ʔeləw̓k̓ʷ – Belongings: Tangible Interactions with Intangible Heritage

  • Reese Muntean Simon Fraser University
  • Kate Hennessy Simon Fraser University
  • Alissa Antle Simon Fraser University
  • Susan Rowley University of British Columbia
  • Jordan Wilson University of British Columbia
  • Brendan Matkin Simon Fraser University
Keywords: Tangible interaction, intangible cultural heritage, digital heritage, Museum of Anthropology, Musqueam Indian Band, c̓əsnaʔəm

Abstract

ʔeləw̓k̓ʷ – Belongings is an interactive tabletop using a tangible user interface to explore intangible cultural heritage. The table was designed for the c̓əsnaʔəm, the city before the city exhibition. This exhibition is a partnership of three major institutions in Vancouver, BC, examining the significant ancient village site on which part of Vancouver was built, as well as Musqueam culture and community today. The tabletop uses replicas of Musqueam belongings excavated from c̓əsnaʔəm, as well as contemporary objects that are a part of everyday Musqueam life to access information about the long history of salmon fishing and the continuity of related knowledge at c̓əsnaʔəm. The design of ʔeləw̓k̓ʷ – Belongings highlights the tensions between fragmentation and continuity that are central to discussions of access and preservation of intangible cultural heritage in the digital age. In this paper we discuss the tangible tabletop interface as a response to the desire to reconnect fragmented collections and physical belongings from c̓əsnaʔəm with Musqueam intangible cultural knowledge.

Author Biographies

Reese Muntean, Simon Fraser University
Reese Muntean is a graduate student at Simon Fraser University’s School of Interactive Arts + Technology (SIAT) and holds a Bachelor of Fine Arts in Photography and East Asian Studies from New York University. Her research interests include digital cultural heritage and collaborative development of ethnographic new media projects.
Kate Hennessy, Simon Fraser University
Dr. Kate Hennessy is an Assistant Professor specializing in Media at Simon Fraser University’s School of Interactive Arts and Technology. She is a cultural anthropologist with a PhD from the University of British Columbia (Anthropology). Her research explores the role of digital technology in the documentation and safeguarding of cultural heritage, and the mediation of culture, history, objects, and subjects in new forms. Current projects include the collaborative production of virtual museum exhibits with Indigenous communities in Canada; the study of new digital museum networks and their effects; ethnographic research on the implementation of large scale urban screens in public space; and the intersections of anthropology and contemporary art practices.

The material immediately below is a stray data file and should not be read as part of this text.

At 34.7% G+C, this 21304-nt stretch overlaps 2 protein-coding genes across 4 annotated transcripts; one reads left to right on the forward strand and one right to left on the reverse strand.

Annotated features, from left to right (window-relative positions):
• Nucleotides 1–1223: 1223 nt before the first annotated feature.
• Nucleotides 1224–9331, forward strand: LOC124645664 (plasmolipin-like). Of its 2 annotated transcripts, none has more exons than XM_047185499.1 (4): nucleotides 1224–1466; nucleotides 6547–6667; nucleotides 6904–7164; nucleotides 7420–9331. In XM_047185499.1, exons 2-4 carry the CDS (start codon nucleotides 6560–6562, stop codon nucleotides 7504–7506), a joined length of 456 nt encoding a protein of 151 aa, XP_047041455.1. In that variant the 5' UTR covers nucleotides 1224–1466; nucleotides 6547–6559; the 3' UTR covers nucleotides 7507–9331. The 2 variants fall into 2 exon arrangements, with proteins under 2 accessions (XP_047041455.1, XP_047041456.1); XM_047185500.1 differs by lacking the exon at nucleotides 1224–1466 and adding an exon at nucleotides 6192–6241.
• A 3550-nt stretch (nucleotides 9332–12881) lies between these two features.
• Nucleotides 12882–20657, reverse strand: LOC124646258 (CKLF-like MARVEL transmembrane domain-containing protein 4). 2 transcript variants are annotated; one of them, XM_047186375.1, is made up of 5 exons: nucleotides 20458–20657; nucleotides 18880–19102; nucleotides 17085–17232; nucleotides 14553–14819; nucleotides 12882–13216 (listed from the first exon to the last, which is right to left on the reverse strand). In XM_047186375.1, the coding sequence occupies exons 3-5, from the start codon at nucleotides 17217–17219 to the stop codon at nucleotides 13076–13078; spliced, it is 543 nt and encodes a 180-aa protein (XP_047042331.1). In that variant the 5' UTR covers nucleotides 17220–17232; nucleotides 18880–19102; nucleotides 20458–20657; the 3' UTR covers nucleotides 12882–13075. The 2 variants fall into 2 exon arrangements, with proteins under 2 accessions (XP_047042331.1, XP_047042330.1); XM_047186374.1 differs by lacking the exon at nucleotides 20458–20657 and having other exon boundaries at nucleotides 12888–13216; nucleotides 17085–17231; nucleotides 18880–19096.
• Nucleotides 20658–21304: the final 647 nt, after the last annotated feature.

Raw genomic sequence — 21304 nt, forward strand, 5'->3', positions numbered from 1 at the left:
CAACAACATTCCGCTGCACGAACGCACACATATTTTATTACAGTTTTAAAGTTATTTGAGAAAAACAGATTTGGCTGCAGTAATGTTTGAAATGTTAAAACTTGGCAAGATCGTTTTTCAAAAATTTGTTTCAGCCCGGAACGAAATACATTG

Alissa Antle, Simon Fraser University
Dr. Alissa Antle is an Associate Professor in the School of Interactive Arts + Technology at Simon Fraser University, Canada. Her research focuses on embodied human–computer interaction and child-computer interaction and proceeds through the design and evaluation of tangible and multi-touch surfaces, and interactive environments. Dr. Antle holds Bachelor degrees in Systems Design Engineering and Liberal Arts from the University of Waterloo, Canada and a Ph.D. from the University of British Columbia, Canada. Before returning to academe, Dr. Antle spent eight years in the new media industry working as a senior designer, executive producer and consultant.
Susan Rowley, University of British Columbia
Dr. Susan Rowley is an Associate Professor in the Department of Anthropology and a Curator at the Museum of Anthropology (MOA) at the University of British Columbia. She is a member of the Reciprocal Research Network (RRN) Steering Group. Most recently she was a member of the exhibit team for c̓əsnaʔəm, the city before the city and co-curator for the exhibit at MOA. Her personal research interests include public archaeology, material culture studies, representation, repatriation, intellectual property rights and access to information on cultural heritage.
Jordan Wilson, University of British Columbia
Jordan Wilson is a graduate student and co-curator of the exhibit c̓əsnaʔəm, the city before the city, at the Museum of Anthropology. He's of European and Indigenous ancestry, and a member of the Musqueam First Nation. He is currently in the Masters of Arts program in the Department of Anthropology, University of British Columbia. His research interests include community collaboration and Indigenous-museum relationships, issues of representation, material culture studies, Indigenous art history, community/oral history, and Indigenous/community-based research. Jordan has spent time researching and receiving training at the Smithsonian Institution in Washington DC, the University of Tromsø in Norway, and at the Indian Arts Research Center at the School for Advanced Research in Santa Fe, NM. 
Brendan Matkin, Simon Fraser University
Brendan Matkin is an MA candidate in the School of Interactive Arts and Technology (SIAT) at Simon Fraser University. His research interests include building and studying tangible interactive systems with embodied cultural values, distributed interactive systems, and maker culture. Brendan is a designer, artist, researcher, technologist, and all around maker and tinkerer. He holds a Bachelor of Fine Arts in New Media from the University of Lethbridge.

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Published
2015-12-31